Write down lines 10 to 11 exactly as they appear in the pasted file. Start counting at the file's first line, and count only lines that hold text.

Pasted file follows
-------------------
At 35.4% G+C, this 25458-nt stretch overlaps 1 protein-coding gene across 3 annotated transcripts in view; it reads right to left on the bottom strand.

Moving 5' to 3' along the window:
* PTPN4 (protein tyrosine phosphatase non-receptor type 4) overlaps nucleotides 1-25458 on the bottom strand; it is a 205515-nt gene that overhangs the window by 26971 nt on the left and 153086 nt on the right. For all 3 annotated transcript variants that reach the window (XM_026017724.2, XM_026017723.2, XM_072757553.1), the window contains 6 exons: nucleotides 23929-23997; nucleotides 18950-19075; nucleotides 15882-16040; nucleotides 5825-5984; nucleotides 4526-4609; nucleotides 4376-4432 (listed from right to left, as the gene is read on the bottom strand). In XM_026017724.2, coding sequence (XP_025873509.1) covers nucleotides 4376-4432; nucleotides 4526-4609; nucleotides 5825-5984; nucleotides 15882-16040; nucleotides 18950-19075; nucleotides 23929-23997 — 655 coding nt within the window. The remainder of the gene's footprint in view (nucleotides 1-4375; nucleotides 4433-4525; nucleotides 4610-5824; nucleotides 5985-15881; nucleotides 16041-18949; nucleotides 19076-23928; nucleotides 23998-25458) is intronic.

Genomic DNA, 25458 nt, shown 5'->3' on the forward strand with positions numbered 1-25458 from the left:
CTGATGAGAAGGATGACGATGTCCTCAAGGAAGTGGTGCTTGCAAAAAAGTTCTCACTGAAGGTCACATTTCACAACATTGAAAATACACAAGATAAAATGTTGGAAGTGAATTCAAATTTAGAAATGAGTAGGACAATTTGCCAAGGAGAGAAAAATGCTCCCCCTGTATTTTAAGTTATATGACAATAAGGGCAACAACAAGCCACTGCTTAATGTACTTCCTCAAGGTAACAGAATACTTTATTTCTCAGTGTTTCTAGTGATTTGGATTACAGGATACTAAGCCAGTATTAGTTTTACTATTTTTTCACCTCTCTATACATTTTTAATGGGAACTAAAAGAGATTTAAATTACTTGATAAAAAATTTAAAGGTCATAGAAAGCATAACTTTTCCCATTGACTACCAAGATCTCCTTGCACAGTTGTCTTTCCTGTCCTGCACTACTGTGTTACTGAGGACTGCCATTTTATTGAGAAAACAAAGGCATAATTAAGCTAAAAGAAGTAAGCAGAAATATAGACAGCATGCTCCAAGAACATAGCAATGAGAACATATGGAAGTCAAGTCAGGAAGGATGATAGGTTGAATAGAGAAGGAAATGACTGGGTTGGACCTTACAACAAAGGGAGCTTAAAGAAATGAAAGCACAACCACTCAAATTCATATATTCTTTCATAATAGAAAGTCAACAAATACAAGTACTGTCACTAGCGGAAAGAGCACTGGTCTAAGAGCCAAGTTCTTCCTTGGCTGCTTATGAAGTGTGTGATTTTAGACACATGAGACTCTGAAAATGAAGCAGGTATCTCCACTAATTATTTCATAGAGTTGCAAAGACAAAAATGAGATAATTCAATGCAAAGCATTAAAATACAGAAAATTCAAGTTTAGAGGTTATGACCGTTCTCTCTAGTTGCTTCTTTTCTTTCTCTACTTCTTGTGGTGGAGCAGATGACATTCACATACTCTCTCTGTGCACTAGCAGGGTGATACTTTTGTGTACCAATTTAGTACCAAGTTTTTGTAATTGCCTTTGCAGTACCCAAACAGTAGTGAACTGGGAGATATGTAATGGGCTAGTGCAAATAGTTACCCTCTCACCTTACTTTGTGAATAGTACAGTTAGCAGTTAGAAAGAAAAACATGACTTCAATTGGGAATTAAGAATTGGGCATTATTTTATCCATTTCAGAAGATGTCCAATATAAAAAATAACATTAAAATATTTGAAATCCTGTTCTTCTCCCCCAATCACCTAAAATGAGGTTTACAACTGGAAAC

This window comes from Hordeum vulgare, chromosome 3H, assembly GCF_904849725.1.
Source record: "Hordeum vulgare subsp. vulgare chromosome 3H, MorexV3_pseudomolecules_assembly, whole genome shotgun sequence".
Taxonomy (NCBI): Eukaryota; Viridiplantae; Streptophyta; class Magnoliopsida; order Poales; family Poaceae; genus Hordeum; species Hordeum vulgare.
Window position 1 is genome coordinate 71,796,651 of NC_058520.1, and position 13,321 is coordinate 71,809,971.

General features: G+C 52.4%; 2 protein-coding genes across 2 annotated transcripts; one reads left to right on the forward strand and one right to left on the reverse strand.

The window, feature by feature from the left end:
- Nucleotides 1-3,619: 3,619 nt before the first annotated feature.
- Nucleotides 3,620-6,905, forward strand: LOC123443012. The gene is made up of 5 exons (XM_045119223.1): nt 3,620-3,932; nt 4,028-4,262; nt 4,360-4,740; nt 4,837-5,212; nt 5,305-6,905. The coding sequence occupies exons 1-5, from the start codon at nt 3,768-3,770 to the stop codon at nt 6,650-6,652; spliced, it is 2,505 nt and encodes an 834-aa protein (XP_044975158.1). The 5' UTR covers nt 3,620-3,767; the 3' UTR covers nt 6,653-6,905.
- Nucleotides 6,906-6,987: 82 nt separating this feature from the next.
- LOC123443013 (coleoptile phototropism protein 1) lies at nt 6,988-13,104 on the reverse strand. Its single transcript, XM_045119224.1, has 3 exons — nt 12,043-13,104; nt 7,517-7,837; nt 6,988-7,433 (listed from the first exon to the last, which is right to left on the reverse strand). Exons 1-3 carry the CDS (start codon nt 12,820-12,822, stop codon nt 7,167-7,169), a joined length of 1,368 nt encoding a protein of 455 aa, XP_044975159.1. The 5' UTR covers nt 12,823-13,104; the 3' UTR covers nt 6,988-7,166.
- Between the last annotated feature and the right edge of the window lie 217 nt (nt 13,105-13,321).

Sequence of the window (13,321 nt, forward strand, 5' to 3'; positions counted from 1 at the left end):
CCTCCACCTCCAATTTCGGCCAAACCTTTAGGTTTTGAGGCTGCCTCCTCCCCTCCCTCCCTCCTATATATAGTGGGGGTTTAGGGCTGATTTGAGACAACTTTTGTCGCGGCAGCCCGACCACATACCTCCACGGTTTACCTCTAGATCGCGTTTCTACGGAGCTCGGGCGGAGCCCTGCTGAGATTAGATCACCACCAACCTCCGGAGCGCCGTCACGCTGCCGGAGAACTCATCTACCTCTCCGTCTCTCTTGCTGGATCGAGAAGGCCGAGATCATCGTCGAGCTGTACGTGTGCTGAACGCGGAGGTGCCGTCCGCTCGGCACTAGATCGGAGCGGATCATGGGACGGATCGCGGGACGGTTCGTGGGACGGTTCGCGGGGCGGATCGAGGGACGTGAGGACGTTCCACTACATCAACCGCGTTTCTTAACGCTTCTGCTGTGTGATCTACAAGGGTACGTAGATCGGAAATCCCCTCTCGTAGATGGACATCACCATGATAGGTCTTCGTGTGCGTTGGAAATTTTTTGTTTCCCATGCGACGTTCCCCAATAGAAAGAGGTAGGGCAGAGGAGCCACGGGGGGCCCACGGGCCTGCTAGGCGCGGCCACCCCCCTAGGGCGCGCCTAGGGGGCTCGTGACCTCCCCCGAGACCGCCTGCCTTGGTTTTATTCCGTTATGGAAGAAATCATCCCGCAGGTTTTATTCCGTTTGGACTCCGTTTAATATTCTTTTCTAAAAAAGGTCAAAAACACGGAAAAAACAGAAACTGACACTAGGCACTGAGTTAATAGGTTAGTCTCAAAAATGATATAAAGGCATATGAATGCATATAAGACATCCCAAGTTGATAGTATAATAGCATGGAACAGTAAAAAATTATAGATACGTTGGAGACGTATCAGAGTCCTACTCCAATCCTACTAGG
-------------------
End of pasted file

General features: G+C 52.4%; 2 protein-coding genes across 2 annotated transcripts; one reads left to right on the forward strand and one right to left on the reverse strand.

The window, feature by feature from the left end: